In most cases, you will be able to treat the symptoms of cold yourself at home by using a number of self-care techniques. These are listed below:
- Drink plenty of fluids to replace any fluids you may have lost due to sweating and having a runny nose.
- Get plenty of rest: there's no official guidance as to how long a person should stay off work or out of school. Most people usually know when they're fit enough to return to normal activities.
- Eat healthily: a low-fat, high-fibre diet is recommended, including plenty of fresh fruit and vegetables (five portions a day).
Many children will lose their appetite when they have a cold. However, this is perfectly normal and it should only last for a few days. It's recommended that children with a cold only eat when they're hungry.
The remedies outlined below may also help to relieve your symptoms.
Steam inhalation involves sitting with your head over a bowl of hot water. Place a towel over your head, close your eyes and breathe deeply. Avoid getting the hot steam in your eyes.
The steam may help to ease your congestion by loosening mucus and making it easier to clear by blowing your nose. Adding menthol, eucalyptus, camphor, thymol or pine oil to the water may help to clear the passageways in your nose.
Steam inhalation is not advised for children due to the risk of scalding. Instead, a child may benefit from sitting in a hot, steamy bathroom.
Gargling with salt water can sometimes help to relieve the symptoms of a sore throat and nasal congestion.
Vapour rubs can help to soothe the symptoms of a cold in babies and young children. Apply the rub to your child’s chest and back. Don't apply it to their nostrils because this could cause pain and breathing difficulties.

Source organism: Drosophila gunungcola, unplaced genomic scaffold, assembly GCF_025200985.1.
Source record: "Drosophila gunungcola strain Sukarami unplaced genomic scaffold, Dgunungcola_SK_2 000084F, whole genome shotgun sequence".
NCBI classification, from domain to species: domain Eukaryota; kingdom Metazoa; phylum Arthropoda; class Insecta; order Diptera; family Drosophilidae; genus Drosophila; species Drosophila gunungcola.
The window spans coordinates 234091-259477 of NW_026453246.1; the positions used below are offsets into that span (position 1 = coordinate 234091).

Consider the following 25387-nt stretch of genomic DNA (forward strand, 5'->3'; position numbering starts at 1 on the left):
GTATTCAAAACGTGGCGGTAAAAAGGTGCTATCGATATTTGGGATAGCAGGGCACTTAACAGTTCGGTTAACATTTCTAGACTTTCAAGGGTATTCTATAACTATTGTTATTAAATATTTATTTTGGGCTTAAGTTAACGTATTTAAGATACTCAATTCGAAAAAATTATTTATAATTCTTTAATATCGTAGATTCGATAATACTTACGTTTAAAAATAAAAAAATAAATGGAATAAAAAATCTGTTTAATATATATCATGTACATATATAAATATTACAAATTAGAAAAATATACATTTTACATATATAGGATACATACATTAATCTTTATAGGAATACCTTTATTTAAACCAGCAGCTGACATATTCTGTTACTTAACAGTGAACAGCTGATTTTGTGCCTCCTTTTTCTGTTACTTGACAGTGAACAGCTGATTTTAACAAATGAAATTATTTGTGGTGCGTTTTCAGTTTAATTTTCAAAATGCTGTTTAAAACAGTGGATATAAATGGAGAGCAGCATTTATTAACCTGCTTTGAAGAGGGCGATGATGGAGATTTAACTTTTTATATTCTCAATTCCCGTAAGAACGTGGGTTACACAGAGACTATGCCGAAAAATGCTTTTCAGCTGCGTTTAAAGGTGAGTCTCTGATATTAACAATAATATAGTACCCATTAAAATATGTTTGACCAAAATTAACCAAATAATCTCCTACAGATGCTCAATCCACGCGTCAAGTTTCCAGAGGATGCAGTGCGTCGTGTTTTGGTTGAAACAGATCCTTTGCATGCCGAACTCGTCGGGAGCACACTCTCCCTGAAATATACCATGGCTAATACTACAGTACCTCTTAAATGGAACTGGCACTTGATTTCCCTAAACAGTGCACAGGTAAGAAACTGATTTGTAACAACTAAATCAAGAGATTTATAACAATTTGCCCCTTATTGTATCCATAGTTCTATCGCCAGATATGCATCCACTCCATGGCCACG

Some people find that sucking a menthol sweet can help to relieve the symptom of a sore throat.
Nasal saline drops
Nasal saline drops or sprays can help relieve the symptoms of nasal congestion in babies and young children. Nasal saline drops contain salt water so they're thought to work in the same way as gargling salt, but they're often better tolerated in babies and young children.
Nasal saline drops or sprays are available from most pharmacists.
Over-the-counter cold medications
In England and Wales over-the-counter (OTC) cold medicines are probably the most widely used type of medication. However, there isn’t much evidence that certain OTC medications are effective.
Painkillers such as ibuprofen, paracetamol and aspirin are the only type of medication known to be effective in treating colds.
Children who are under 16 years old or women who are breastfeeding should not take aspirin.
Most over-the-counter cold medications aren't suitable for children under six years old. If your child is unwell, talk to your pharmacist about the best option.
Decongestants (medications designed to reduce nasal congestion) may have some limited effectiveness against colds. However, don't use them for more than seven days because overuse can make the symptoms of congestion worse. Children under 6 years old should not use decongestants.
The use of antibiotics to treat a cold is not recommended. As almost all cases of cold are caused by a viral infection, antibiotics won't have any benefit, and may cause unpleasant side effects, such as nausea and diarrhoea.
Many OTC medications contain a combination of different medicines; typically a painkiller, such as paracetamol, and a decongestant, such as pseudoephedrine.